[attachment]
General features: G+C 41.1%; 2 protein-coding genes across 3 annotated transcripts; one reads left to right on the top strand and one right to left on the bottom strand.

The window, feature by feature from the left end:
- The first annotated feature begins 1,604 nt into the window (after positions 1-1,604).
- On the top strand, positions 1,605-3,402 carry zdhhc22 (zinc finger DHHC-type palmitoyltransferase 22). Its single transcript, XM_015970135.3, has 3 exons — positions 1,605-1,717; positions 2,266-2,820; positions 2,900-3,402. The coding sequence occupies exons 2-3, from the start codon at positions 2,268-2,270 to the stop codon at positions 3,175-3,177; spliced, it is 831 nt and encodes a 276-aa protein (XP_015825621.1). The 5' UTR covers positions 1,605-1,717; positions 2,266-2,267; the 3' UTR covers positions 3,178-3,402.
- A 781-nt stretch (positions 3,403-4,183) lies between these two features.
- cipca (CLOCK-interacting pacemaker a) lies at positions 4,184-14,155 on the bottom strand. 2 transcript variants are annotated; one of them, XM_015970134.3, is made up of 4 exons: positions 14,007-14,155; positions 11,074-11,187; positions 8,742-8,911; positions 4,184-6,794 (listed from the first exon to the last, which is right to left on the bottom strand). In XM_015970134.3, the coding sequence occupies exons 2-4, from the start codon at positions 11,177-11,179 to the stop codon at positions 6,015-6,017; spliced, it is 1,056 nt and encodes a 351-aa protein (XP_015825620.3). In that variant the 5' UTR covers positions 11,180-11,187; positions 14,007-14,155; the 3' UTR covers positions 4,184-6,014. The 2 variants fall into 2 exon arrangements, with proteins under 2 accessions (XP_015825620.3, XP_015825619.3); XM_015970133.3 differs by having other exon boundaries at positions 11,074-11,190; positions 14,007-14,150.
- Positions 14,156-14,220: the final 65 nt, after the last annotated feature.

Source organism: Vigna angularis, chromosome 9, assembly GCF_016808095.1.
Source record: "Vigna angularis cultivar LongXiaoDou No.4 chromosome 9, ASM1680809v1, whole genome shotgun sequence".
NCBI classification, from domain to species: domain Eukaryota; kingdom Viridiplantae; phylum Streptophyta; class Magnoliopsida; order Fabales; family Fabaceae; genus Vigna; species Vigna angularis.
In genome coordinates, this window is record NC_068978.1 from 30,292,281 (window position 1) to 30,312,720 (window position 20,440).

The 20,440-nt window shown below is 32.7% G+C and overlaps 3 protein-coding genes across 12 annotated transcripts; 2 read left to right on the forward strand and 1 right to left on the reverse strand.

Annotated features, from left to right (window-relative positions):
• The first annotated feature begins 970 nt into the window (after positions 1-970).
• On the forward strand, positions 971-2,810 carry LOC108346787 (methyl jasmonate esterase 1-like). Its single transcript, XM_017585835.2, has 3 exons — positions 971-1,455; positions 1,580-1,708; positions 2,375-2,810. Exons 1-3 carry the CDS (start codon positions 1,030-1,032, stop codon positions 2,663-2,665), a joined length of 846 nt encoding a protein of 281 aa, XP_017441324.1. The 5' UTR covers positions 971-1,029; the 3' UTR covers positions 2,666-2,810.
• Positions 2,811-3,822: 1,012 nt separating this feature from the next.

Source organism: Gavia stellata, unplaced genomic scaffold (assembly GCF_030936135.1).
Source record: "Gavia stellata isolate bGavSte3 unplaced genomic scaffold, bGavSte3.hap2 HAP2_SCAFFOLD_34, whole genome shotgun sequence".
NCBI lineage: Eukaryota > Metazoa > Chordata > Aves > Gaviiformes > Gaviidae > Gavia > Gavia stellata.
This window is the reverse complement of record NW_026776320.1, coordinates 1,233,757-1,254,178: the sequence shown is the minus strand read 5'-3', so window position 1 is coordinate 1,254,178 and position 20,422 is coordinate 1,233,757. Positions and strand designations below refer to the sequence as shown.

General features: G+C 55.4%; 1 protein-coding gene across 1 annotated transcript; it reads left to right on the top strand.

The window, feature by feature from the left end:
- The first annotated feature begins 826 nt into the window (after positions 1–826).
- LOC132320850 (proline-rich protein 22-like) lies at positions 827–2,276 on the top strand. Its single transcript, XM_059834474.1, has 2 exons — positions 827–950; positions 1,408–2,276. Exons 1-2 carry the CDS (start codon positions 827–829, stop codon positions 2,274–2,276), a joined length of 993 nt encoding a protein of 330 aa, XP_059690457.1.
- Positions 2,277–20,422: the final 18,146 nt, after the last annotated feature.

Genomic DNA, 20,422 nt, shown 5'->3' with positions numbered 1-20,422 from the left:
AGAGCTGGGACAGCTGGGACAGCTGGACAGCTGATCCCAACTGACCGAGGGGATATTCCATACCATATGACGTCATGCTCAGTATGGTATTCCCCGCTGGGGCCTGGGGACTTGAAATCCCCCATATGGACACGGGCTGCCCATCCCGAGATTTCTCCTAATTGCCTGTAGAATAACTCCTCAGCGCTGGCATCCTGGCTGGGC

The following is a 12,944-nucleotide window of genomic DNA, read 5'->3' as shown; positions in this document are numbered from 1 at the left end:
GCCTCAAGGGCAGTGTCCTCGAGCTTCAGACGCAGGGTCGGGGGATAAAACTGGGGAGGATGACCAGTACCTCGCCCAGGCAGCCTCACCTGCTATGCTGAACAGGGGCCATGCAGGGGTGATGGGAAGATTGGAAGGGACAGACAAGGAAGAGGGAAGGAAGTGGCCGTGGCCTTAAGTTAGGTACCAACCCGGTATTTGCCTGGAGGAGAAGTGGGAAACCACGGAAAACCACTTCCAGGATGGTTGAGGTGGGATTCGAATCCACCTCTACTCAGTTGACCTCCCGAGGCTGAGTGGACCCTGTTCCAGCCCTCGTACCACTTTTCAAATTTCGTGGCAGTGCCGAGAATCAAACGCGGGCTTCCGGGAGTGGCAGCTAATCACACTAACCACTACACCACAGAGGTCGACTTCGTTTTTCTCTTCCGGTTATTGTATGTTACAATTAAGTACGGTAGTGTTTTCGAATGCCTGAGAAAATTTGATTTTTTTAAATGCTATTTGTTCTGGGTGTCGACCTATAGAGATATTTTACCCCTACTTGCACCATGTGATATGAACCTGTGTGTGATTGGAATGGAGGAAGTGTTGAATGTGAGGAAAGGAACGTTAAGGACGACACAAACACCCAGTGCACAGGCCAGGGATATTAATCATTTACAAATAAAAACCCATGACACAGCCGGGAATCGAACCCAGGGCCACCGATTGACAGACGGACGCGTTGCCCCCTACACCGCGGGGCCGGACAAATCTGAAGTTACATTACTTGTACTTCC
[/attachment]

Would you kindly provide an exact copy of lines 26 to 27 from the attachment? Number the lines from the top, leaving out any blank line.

Genomic DNA, 20,422 nt, shown 5'->3' with positions numbered 1-20,422 from the left:
AGAGCTGGGACAGCTGGGACAGCTGGACAGCTGATCCCAACTGACCGAGGGGATATTCCATACCATATGACGTCATGCTCAGTATGGTATTCCCCGCTGGGGCCTGGGGACTTGAAATCCCCCATATGGACACGGGCTGCCCATCCCGAGATTTCTCCTAATTGCCTGTAGAATAACTCCTCAGCGCTGGCATCCTGGCTGGGC